We can call these three distinct realities moon1, moon2 and moon3. In answer to Einstein’s question, we can say that moon1 only exists when it is being observed by at least one conscious observer, moon2 exists independently of any observation, but only in our minds, and moon3 exists in the virtual realm of the fundamental laws of physics, the laws of observation. This moon3 or “physical moon” exist only as pure potentiality (the probabilities of moon1 occurring), but its existence is as reliable and objective as the hypothetical “material moon” postulated by materialism. There is no added “fuzziness” in this interpretation. All the known laws of physics stay in place.

If we apply the same analysis to “elementary particles”, we find a slightly different result. Let’s take a quark, for example. We can see that:

  1. quark1 doesn’t exist as such: quarks can’t be observed directly; they can only be “detected” through a complex process of applying mathematical calculations to actual observations (under very specific conditions of measurement).
  2. quark2 (“quark” as a mental concept) doesn’t exist as such, either; it is not possible for the human mind to have a clear and consistent concept of such a thing as a “quark”. Like electrons and all other “elementary particles”, quarks are sometimes thought of as particles, sometimes as waves, sometimes as fields, etc.
  3. quark3 (“quark” as defined by the laws of physics) is the only real meaning of the term “quark”. Quarks (like all other “particles”) are nothing but mathematical abstractions, described in the standard model of particle physics.

Thus, we can distinguish three distinct levels of reality:

Level 1 is the level of observation. This is the “classical world”, the world that we perceive. It doesn’t exist outside our observation. Therefore, it is subjective. On this level, each observer inhabits a different world (seen and experienced from a particular location and perspective). But all those worlds are connected through entanglement, and therefore are consistent with each other (all observers are bound by the same laws of observation, the same wave function.)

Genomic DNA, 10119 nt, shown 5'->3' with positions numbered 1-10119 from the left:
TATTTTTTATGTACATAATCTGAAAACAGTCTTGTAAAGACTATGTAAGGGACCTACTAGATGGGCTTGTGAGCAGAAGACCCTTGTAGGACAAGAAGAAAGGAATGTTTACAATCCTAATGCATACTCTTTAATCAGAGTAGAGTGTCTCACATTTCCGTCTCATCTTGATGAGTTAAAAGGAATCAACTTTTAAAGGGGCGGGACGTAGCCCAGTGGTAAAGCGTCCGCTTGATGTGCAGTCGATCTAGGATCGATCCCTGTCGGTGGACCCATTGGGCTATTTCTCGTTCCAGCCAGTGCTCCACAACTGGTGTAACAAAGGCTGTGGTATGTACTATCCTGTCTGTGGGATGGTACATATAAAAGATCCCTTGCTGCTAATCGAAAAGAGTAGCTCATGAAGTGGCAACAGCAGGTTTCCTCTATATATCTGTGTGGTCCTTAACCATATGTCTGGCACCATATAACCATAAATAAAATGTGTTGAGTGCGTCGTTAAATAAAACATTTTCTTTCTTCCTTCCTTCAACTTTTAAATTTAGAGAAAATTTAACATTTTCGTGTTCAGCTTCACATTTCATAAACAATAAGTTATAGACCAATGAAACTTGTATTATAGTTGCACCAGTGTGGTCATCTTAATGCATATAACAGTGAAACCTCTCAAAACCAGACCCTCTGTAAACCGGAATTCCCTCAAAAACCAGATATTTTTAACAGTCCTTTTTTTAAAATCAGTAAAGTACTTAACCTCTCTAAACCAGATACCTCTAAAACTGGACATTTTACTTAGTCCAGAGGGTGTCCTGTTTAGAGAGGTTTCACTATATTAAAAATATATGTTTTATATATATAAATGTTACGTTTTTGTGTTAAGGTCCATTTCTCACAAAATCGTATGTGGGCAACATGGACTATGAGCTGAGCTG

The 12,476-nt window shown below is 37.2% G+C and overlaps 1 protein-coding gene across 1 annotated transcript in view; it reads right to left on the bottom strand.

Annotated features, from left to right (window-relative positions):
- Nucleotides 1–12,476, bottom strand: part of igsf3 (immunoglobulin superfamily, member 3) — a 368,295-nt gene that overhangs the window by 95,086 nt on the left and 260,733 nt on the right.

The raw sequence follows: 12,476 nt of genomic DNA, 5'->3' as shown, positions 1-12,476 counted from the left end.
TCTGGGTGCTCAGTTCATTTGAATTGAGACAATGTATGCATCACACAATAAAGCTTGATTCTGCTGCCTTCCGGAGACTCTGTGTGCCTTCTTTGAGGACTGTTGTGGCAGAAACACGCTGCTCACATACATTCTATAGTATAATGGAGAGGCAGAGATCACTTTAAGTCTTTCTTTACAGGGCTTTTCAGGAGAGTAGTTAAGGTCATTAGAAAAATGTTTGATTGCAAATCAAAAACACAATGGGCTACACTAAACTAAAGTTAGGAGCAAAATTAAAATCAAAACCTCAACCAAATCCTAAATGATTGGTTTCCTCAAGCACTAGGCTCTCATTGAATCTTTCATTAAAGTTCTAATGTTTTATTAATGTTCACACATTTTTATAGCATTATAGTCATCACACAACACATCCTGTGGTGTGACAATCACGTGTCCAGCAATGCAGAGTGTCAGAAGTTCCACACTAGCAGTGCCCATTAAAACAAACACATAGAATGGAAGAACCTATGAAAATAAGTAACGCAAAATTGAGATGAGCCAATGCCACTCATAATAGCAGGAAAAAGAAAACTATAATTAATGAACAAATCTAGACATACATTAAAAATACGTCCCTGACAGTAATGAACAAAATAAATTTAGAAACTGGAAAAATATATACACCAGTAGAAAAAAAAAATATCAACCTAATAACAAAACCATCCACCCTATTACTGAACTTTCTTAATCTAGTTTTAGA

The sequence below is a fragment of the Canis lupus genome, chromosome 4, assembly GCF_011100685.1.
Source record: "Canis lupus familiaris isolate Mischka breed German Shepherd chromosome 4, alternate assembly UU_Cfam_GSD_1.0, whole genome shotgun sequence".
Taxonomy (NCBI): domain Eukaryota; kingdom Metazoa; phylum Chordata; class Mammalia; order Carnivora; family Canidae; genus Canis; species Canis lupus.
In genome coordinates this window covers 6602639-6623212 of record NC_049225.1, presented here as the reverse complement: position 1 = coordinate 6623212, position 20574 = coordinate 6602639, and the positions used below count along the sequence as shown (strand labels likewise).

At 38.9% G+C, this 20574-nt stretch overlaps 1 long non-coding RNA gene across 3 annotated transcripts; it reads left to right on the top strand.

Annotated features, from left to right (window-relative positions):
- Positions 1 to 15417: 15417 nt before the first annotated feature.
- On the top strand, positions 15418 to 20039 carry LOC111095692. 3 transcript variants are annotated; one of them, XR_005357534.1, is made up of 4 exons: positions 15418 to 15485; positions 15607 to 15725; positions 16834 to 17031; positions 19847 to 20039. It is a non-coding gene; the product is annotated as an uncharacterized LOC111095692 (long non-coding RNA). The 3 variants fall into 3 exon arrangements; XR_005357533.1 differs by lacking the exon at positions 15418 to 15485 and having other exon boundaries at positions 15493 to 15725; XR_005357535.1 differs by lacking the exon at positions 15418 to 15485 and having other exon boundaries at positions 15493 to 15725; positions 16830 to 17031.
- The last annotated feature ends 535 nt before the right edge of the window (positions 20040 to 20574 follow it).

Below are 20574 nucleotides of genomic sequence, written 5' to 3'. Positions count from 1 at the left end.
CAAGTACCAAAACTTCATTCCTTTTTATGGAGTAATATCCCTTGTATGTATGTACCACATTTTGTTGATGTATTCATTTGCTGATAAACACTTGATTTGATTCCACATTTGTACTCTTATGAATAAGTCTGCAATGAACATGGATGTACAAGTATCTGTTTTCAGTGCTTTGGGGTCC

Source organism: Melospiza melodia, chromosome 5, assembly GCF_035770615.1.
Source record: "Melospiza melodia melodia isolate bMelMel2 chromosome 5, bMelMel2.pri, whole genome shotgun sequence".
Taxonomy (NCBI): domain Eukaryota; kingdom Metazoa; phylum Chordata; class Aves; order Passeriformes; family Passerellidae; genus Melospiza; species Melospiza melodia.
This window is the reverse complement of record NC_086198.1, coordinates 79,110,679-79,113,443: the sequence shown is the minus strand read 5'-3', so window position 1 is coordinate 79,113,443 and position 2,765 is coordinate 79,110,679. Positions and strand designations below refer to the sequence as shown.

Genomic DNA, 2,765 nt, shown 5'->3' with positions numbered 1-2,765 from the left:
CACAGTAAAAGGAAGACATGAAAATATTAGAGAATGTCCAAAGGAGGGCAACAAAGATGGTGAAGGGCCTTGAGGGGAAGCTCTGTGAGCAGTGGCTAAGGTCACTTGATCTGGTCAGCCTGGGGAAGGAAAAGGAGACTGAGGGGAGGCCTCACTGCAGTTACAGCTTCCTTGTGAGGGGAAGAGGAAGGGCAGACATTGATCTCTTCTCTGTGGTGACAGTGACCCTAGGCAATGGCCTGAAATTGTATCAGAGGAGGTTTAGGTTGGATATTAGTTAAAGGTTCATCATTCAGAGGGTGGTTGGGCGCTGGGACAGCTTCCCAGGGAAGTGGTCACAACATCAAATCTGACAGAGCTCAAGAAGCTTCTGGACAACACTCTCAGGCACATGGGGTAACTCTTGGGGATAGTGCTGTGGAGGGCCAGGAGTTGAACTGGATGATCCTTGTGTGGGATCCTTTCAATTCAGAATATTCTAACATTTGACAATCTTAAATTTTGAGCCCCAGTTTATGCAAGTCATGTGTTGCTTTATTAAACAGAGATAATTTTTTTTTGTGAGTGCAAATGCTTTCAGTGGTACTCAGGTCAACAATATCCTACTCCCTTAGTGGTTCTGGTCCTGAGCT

Level 2 is the level of thought. This is the world we create in our thoughts. It can take the form of pure imagination and fantasy, or the form of a mental model based on observation, the mental model of a hypothetical world that exists “out there”.

Level 3 is the level of pure potentiality and mathematical abstraction. This is the world of the laws of physics, the laws that describe the probabilities of observation. It is an objective world, but it only exists in virtuality.

Many scientists tend to confuse these three levels, which results in all kinds of misunderstandings.

We can postulate the existence of a more fundamental level of reality, level 0. This would be the level of Platonic ideas and of pure consciousness or “mind-at-large”. We can speculate that, from the point of view of mind-at-large, all the multiple worlds of level 1 appear as unified into one. This would be an objective, unified, real world, the sum of all observations. In this view, individual observers could be understood as the sense organs of mind-at-large. But these metaphysical speculations lie outside the realm of physics, and therefore outside the scope of the present essay. Physics deals solely with the three levels of reality described above.

Implications of indeterminism

According to this interpretation, the laws of quantum mechanics are fundamentally indeterministic and probabilistic. This indeterminism leaves open the question of what “decides” the result of any given quantum-level event (collapse of the wave function). I will venture to suggest two opposed and verifiable hypotheses:

  • the stochastic hypothesis: the results of quantum-level events are purely random, strictly obeying the probabilities described by the wave function.
  • the volitional hypothesis: an inherent quality of reality that we can tentatively name “volition”, or “will”, decides the outcome of quantum-level events, within the range of probabilities described by the wave function.